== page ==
By: Christiana Castillo
This summer, the Muskegon Juvenile Transition Center (MJTC) became a space for healing and transformation in collaboration with Youth Arts Alliance. For the first time ever, YAA facilitated their healing centered arts education to youth at the Muskegon Juvenile Transition Center. With the help of Founding Director Heather Martin and Teaching Artists Yusuf Lateef, Jordan Hamilton, Ben Cohen, and Seth Bernard, space was created for youth to connect with creative expression through music creation and creating a mural.
For many of the youth artists at MJTC it was their first time engaging in music and mural creation. Despite this, the youth were brave and dove into trying new mediums and being art collaborators. Youth Arts Alliance teaching artists bring their authentic selves into the workshop space which in turn invites youth artists they are meeting for the first time to be their authentic selves and experiment with mediums that might be unfamiliar or new to them.
From day one, the youth took ownership of their creative work and the youth at Muskegon were intentional in investing in reciprocity with YAA teaching artists. Not only did YAA Teaching Artists work to establish trust with the youth, but the youth also established trust with themselves and each other as artists and creators. YAA Teaching Artists saw youth artists collaborate with each other and bond on a further level due to the dynamic programming the youth engaged in.
Teaching Artists Yusuf Lateef and Founding Director Heather Martin held space with youth to create a mural where they saw youth artists transform their emotions and self expression into color. Not only did youth have the opportunity to focus on creating and breaking patterns with paint for the mural, but youth also had the opportunity to investigate patterns in their own lives, and freedom dream about what their creative futures may hold.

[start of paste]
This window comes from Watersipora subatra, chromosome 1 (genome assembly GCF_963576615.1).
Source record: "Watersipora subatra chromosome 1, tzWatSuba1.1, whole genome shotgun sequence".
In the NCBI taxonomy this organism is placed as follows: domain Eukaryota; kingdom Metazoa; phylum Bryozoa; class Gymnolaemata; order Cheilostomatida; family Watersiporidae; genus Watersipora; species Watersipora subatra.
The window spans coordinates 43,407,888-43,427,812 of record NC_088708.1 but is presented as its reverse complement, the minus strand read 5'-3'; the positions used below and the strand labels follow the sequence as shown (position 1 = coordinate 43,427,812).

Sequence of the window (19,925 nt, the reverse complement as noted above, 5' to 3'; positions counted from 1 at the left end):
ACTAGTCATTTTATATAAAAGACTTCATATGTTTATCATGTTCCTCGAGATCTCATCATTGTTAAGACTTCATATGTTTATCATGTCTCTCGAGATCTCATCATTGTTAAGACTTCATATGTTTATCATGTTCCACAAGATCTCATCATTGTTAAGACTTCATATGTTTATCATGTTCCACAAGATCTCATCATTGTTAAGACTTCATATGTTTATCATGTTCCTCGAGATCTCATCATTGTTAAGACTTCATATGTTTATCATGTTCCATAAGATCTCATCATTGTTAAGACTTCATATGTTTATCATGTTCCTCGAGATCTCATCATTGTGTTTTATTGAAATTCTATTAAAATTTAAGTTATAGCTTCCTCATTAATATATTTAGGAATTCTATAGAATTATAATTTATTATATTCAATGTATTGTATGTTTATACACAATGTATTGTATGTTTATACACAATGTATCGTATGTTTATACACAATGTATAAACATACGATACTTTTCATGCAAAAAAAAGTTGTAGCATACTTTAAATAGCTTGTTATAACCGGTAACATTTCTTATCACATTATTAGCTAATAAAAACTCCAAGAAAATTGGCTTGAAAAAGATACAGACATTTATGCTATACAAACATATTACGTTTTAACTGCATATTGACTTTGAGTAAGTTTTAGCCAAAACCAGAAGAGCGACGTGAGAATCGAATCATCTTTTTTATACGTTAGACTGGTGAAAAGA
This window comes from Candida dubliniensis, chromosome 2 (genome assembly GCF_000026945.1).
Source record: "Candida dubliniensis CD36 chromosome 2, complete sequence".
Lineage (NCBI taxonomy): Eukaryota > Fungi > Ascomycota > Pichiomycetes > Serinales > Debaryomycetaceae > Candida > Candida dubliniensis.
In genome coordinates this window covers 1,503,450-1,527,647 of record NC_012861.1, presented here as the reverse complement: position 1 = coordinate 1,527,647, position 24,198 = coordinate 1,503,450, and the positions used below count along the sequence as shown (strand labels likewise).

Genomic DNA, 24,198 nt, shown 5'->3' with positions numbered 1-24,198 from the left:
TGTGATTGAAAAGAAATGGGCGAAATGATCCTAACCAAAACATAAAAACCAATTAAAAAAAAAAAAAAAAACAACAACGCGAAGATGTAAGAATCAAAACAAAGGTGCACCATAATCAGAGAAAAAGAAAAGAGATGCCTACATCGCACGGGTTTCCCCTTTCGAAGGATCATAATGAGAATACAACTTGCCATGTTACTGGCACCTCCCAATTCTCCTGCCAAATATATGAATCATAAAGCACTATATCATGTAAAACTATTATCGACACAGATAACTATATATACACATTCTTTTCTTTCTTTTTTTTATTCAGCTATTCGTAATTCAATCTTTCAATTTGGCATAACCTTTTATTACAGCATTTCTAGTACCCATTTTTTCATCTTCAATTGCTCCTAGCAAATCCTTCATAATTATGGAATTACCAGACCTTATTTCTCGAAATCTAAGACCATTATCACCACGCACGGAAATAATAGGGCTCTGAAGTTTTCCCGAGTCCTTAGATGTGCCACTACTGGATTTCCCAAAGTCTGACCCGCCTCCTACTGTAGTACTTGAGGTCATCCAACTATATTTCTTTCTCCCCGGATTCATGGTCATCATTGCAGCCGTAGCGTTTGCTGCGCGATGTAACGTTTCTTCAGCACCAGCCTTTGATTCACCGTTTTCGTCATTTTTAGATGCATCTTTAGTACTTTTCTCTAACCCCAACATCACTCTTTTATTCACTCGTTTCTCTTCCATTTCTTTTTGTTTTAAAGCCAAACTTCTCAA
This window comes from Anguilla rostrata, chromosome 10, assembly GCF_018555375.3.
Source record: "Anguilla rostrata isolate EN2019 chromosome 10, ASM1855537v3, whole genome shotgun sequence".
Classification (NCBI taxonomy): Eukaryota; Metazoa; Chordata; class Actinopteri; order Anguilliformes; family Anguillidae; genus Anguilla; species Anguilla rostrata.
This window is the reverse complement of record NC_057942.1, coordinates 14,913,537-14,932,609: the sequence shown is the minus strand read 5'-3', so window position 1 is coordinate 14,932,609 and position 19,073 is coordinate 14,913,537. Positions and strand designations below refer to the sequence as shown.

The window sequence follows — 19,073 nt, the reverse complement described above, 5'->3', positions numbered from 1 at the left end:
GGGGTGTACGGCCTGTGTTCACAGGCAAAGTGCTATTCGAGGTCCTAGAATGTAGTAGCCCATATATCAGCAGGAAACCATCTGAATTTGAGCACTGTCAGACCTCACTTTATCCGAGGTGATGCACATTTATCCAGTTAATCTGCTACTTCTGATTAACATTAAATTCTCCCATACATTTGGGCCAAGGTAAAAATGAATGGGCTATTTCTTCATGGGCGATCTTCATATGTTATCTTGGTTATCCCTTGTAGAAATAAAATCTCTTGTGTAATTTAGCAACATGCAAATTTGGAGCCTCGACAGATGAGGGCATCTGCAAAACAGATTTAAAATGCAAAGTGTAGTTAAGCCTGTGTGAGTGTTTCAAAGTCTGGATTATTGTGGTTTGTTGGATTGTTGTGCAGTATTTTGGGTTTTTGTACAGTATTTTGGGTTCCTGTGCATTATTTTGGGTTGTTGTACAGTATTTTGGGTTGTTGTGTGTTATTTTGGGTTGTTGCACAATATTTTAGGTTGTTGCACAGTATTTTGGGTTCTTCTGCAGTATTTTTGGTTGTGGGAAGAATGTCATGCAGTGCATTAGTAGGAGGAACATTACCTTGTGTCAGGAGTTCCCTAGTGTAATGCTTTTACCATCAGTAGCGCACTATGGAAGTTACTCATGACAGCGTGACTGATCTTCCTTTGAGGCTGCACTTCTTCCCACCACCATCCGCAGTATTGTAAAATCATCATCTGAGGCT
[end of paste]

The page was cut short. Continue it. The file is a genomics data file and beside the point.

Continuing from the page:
Teaching Artists Jordan Hamilton, Seth Bernard, and Ben Cohen saw joy spark in the music studio they created when youth wrote songs, poets, and experimented with playing different instruments. They saw youth pour their emotions into songs. Teaching Artist Jordan Hamilton that the joy he saw was from seeing youth see how they could change the music they are creating, and on another level, this helped them identify other change they can create in their lives. By the end of the residency, the youth artists created two fully produced songs with the guidance of YAA Teaching Artists.
The youth who had the opportunity to create the mural and music said that it was an opportunity for them to express themselves creatively, and they found the experience of being outside and creating the mural to be fun and enjoyable. Youth artist A shared “During the week [of the residency] I felt creative. Usually I don’t feel creative like that.” All youth artists shared that they would be excited to create a mural and music again in the future if they were given the opportunity. Many of the youth artists entered the residency without ever creating art and finished the residency with the goal to keep creating art, whether it be art rooted in music or the visual arts.